During World War II and immediately after, due to institutional economic conditions, the instrument itself was not given proper care. This University treasure was virtually buried behind layers of heavy velour curtains hung in front of the organ to allow theatrical presentations. When the Division of Music was established in 1948, however, immediate efforts were made to rescue the instrument. By the early 1960s the curtains were removed, and the Aeolian-Skinner Organ Company began a program of mechanical renovation and tonal rehabilitation to repair the ravages of time and neglected maintenance. By 1976, renovation and air-conditioning of the building had been completed, but the Aeolian-Skinner company was no longer in business. Thus the M. P. Moller Organ Company continued the careful work of restoring the organ to its former excellence as a teaching and recital instrument. Completion of this project was finally assured through funding from University sources, and the entire organ began to be heard in its final form in the Spring of 1992. A year of settling in allowed fine-tuning and final adjustment of the balance between registers. During March, 1993, a week-long series of events celebrated the place of the Andrew Anderson Memorial Organ in the musical life of this community of scholars.

From the Renaissance to its high point in the Baroque era, and continuing through the Classic and Romantic eras to the present day, composers have given some of their finest musical ideas to the "King of Instruments" (Mozart's phrase). The great Auditorium Organ is used primarily in teaching the major organ literature to generations of students. The innovative Fridays at One series, begun by the organ studio class to showcase a variety of literature in an informal campus setting, has continued in a revised format, and an annual Summer Organ Festival of workshops, seminars and recitals was established in 1994. The organ finds extensive use throughout the academic year in solo recitals by visiting artists and by University faculty, as well as in programs with other instruments, with chorus, and with orchestra. The instrument has a significant role in research using the latest "state-of-the-art" technology in instrument design and organ construction, in cooperation with the University's internationally known faculties in architectural acoustics, in the physics of sound, and in medical kinesthetics.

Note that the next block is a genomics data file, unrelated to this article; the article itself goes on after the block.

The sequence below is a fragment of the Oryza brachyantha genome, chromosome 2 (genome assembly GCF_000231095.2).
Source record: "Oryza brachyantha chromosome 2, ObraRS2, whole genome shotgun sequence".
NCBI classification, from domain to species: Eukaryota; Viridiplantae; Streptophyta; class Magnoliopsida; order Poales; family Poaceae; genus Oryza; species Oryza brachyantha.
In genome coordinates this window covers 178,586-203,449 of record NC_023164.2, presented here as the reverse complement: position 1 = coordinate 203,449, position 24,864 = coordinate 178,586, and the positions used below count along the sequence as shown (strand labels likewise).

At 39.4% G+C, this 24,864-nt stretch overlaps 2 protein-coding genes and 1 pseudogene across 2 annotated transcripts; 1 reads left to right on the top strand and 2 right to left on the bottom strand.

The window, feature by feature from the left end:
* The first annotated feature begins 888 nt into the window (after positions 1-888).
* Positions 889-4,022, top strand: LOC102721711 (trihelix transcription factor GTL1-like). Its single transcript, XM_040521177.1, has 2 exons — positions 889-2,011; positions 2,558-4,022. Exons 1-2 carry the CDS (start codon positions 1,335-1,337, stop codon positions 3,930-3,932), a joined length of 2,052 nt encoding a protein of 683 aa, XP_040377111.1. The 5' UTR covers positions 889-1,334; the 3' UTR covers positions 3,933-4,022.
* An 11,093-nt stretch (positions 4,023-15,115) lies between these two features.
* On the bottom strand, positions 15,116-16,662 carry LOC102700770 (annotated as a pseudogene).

With increasing availability of computer resources in the School of Music and on the campus, use of the Auditorium Organ as a MIDI controller in a variety of recording, playback, and notational applications becomes significant for the first time. The new console's microchip technology allows recording with immediate playback of actual organ performance--the 1920s "player organ" brought into the present, ready for the pedagogy of the future.

The organ continues to be heard in major University ceremonies - each year many of the various colleges and professional schools of the University hold their annual graduation ceremonies in the University Auditorium, enjoying the particular aura of dignity conferred by music of the great organ. As part of the University's community and professional outreach, adult classes in special areas of organ interest are frequently scheduled. The local chapter of the American Guild of Organists uses the Auditorium Organ for repertoire sessions, organ crawls and encounters, and often for their annual member's recital, while regional meetings of such groups as the American Musicological Society, the Music Teachers National Association and the American Choral Directors Association use the Auditorium Organ as a unique adjunct to their programs.